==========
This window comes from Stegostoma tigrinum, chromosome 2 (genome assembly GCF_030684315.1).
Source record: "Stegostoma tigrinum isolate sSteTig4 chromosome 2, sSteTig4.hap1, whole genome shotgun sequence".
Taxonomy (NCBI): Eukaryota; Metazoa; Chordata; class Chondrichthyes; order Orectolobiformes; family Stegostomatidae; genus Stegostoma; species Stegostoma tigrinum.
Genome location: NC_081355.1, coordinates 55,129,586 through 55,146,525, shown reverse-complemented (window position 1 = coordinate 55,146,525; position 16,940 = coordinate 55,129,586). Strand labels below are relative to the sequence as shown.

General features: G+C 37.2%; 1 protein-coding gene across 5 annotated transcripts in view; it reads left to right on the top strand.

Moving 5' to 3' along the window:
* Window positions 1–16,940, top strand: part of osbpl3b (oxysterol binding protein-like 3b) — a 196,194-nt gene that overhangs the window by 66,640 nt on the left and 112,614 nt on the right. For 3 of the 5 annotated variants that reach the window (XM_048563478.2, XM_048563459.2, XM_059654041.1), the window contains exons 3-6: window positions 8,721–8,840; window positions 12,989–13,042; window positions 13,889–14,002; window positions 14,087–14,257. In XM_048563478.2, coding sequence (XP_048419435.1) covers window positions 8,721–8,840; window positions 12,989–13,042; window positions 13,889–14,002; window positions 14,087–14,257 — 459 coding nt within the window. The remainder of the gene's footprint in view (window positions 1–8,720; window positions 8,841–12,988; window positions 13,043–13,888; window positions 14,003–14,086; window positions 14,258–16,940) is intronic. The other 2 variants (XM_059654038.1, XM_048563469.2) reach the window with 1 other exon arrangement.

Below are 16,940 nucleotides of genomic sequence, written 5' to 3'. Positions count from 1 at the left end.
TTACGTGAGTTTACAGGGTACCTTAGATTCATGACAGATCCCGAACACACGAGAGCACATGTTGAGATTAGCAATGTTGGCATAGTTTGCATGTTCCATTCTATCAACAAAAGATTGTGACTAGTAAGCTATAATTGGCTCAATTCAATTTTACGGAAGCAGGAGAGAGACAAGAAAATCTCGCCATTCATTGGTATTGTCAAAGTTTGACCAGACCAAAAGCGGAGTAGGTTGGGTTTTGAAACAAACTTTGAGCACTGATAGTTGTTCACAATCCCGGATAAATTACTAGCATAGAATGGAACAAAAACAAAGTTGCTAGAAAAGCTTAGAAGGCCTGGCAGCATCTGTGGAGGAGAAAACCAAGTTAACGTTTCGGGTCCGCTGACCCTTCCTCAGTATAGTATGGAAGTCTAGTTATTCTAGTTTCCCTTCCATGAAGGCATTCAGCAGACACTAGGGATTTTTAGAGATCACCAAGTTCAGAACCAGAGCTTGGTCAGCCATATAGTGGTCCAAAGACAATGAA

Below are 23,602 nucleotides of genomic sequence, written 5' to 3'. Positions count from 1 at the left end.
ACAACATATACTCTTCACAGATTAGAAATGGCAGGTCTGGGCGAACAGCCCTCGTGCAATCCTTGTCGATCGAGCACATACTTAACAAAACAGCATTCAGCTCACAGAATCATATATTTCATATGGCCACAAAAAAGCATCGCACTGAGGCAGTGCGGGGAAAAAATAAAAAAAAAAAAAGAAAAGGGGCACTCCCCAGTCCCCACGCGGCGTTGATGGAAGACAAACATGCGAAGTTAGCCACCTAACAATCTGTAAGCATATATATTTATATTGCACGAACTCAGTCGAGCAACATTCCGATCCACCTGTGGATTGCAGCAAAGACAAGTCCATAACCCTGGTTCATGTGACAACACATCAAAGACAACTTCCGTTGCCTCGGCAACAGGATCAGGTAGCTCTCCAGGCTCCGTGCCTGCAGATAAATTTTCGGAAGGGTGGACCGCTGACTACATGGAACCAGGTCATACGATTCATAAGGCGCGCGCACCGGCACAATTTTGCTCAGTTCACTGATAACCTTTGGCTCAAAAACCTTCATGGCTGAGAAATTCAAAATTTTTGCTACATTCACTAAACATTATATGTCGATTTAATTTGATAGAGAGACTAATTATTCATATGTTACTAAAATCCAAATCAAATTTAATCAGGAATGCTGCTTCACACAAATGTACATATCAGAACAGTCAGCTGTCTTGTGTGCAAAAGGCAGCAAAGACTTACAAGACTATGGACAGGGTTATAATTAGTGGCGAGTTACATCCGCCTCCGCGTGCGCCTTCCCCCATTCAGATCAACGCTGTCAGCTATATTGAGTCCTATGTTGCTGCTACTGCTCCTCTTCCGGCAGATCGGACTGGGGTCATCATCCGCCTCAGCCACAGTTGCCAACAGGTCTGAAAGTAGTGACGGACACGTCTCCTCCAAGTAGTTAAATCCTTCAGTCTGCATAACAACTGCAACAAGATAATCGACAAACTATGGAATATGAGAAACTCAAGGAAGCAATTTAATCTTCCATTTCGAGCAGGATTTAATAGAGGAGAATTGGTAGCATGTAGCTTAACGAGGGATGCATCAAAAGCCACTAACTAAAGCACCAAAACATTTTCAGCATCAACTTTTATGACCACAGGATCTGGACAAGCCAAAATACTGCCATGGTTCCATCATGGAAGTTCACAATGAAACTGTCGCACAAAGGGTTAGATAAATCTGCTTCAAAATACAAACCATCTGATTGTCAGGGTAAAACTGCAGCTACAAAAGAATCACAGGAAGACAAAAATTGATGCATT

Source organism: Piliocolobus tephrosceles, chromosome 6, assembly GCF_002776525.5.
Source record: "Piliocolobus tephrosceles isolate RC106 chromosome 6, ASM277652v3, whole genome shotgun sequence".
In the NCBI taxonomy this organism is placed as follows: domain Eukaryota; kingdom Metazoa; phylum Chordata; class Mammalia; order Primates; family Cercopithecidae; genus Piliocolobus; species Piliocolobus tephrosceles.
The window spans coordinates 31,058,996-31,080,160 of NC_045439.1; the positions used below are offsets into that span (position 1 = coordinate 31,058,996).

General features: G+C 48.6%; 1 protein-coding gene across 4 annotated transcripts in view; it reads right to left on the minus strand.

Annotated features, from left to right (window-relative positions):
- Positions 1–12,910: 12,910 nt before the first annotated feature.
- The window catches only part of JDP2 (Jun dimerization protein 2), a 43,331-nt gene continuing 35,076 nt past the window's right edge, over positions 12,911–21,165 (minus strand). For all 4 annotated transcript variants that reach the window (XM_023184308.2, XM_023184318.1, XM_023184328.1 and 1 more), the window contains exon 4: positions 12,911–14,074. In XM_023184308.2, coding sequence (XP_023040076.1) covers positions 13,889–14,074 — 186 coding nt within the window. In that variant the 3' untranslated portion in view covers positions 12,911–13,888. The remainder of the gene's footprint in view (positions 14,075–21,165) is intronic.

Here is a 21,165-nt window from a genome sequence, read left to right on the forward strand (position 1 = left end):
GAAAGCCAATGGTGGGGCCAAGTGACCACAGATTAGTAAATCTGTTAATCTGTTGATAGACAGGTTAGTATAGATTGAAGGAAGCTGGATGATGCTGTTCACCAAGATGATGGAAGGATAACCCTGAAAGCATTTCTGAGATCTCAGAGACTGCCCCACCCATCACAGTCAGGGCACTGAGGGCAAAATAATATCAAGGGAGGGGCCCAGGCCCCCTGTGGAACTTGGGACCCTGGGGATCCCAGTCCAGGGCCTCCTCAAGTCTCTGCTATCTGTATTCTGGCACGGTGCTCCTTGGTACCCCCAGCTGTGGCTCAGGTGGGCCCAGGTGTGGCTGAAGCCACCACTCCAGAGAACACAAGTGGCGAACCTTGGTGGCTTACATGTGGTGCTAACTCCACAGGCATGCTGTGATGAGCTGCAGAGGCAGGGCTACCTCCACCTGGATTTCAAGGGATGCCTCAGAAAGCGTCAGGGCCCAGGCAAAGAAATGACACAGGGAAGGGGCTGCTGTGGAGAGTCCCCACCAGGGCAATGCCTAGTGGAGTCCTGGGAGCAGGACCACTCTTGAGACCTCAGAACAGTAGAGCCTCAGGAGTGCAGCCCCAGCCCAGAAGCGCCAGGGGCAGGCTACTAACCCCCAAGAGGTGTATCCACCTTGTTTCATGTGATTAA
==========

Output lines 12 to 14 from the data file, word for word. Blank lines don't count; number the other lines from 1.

Source organism: Piliocolobus tephrosceles, chromosome 6, assembly GCF_002776525.5.
Source record: "Piliocolobus tephrosceles isolate RC106 chromosome 6, ASM277652v3, whole genome shotgun sequence".
In the NCBI taxonomy this organism is placed as follows: domain Eukaryota; kingdom Metazoa; phylum Chordata; class Mammalia; order Primates; family Cercopithecidae; genus Piliocolobus; species Piliocolobus tephrosceles.